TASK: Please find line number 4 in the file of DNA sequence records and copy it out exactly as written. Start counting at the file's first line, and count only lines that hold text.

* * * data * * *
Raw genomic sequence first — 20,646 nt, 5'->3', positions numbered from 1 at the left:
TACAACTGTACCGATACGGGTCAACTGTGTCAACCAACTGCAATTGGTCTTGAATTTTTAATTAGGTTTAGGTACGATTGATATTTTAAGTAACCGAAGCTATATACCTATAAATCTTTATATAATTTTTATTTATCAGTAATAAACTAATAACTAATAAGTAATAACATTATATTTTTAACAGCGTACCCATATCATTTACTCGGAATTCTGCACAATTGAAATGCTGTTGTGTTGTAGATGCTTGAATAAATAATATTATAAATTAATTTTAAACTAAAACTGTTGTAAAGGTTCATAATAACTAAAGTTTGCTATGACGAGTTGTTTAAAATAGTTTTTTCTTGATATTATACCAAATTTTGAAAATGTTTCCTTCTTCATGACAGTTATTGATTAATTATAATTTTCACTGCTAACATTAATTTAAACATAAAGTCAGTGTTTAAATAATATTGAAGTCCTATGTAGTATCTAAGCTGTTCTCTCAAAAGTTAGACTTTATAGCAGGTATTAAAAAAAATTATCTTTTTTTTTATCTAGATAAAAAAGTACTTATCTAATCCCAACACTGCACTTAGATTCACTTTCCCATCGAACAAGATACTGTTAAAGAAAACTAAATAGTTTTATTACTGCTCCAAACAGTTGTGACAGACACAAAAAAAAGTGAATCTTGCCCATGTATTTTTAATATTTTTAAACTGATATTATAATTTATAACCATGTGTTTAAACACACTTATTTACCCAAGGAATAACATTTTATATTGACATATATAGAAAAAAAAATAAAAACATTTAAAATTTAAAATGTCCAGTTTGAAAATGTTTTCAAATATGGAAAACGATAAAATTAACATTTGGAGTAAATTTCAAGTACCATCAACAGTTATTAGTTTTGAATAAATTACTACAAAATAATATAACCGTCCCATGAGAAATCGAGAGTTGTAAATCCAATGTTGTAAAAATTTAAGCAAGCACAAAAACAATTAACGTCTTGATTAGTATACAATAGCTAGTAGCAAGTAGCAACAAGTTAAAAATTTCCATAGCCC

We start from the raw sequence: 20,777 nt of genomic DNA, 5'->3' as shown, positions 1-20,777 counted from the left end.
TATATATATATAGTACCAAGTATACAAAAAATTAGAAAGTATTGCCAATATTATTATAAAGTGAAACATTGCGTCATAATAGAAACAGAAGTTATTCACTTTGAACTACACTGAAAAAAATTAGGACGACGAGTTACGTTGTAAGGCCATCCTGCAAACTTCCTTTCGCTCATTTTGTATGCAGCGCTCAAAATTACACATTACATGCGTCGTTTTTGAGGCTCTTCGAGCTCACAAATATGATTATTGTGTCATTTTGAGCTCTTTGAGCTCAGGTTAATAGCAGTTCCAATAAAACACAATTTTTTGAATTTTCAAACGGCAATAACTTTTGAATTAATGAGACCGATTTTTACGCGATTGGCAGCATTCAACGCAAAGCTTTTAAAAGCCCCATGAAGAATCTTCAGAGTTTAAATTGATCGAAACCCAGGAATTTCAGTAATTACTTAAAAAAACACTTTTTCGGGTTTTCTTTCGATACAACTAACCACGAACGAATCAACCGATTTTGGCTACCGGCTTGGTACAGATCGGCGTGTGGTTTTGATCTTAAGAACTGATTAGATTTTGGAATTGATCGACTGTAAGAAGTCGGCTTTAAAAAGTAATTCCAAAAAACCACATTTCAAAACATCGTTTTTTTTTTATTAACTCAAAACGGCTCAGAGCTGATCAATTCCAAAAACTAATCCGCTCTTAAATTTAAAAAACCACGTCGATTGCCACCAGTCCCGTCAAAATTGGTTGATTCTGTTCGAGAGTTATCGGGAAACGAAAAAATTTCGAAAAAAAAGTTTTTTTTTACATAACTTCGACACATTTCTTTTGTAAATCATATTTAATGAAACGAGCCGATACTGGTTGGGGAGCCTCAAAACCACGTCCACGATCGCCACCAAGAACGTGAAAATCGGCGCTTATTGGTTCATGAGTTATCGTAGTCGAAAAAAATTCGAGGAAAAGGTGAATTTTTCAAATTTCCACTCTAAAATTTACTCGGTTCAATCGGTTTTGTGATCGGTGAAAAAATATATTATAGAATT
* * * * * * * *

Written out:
TATATATATATAGTACCAAGTATACAAAAAATTAGAAAGTATTGCCAATATTATTATAAAGTGAAACATTGCGTCATAATAGAAACAGAAGTTATTCACTTTGAACTACACTGAAAAAAATTAGGACGACGAGTTACGTTGTAAGGCCATCCTGCAAACTTCCTTTCGCTCATTTTGTATGCAGCGCTCAAAATTACACATTACATGCGTCGTTTTTGAGGCTCTTCGAGCTCACAAATATGATTATTGTGTCATTTTGAGCTCTTTGAGCTCAGGTTAATAGCAGTTCCAATAAAACACAATTTTTTGAATTTTCAAACGGCAATAACTTTTGAATTAATGAGACCGATTTTTACGCGATTGGCAGCATTCAACGCAAAGCTTTTAAAAGCCCCATGAAGAATCTTCAGAGTTTAAATTGATCGAAACCCAGGAATTTCAGTAATTACTTAAAAAAACACTTTTTCGGGTTTTCTTTCGATACAACTAACCACGAACGAATCAACCGATTTTGGCTACCGGCTTGGTACAGATCGGCGTGTGGTTTTGATCTTAAGAACTGATTAGATTTTGGAATTGATCGACTGTAAGAAGTCGGCTTTAAAAAGTAATTCCAAAAAACCACATTTCAAAACATCGTTTTTTTTTTATTAACTCAAAACGGCTCAGAGCTGATCAATTCCAAAAACTAATCCGCTCTTAAATTTAAAAAACCACGTCGATTGCCACCAGTCCCGTCAAAATTGGTTGATTCTGTTCGAGAGTTATCGGGAAACGAAAAAATTTCGAAAAAAAAGTTTTTTTTTACATAACTTCGACACATTTCTTTTGTAAATCATATTTAATGAAACGAGCCGATACTGGTTGGGGAGCCTCAAAACCACGTCCACGATCGCCACCAAGAACGTGAAAATCGGCGCTTATTGGTTCATGAGTTATCGTAGTCGAAAAAAATTCGAGGAAAAGGTGAATTTTTCAAATTTCCACTCTAAAATTTACTCGGTTCAATCGGTTTTGTGATCGGTGAAAAAATATATTATAGAATT